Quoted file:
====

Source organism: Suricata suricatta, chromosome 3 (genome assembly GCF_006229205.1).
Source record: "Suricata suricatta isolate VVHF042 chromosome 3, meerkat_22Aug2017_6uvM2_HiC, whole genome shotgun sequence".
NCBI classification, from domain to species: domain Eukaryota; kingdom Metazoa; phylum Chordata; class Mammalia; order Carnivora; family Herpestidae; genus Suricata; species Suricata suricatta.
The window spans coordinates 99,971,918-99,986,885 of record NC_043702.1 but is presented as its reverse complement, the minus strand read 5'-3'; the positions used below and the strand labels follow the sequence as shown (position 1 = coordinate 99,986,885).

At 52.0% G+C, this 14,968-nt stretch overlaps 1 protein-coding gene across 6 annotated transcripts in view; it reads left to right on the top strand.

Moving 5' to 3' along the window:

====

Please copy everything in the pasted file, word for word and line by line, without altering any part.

Source organism: Suricata suricatta, chromosome 3 (genome assembly GCF_006229205.1).
Source record: "Suricata suricatta isolate VVHF042 chromosome 3, meerkat_22Aug2017_6uvM2_HiC, whole genome shotgun sequence".
NCBI classification, from domain to species: domain Eukaryota; kingdom Metazoa; phylum Chordata; class Mammalia; order Carnivora; family Herpestidae; genus Suricata; species Suricata suricatta.
The window spans coordinates 99,971,918-99,986,885 of record NC_043702.1 but is presented as its reverse complement, the minus strand read 5'-3'; the positions used below and the strand labels follow the sequence as shown (position 1 = coordinate 99,986,885).

At 52.0% G+C, this 14,968-nt stretch overlaps 1 protein-coding gene across 6 annotated transcripts in view; it reads left to right on the top strand.

Moving 5' to 3' along the window: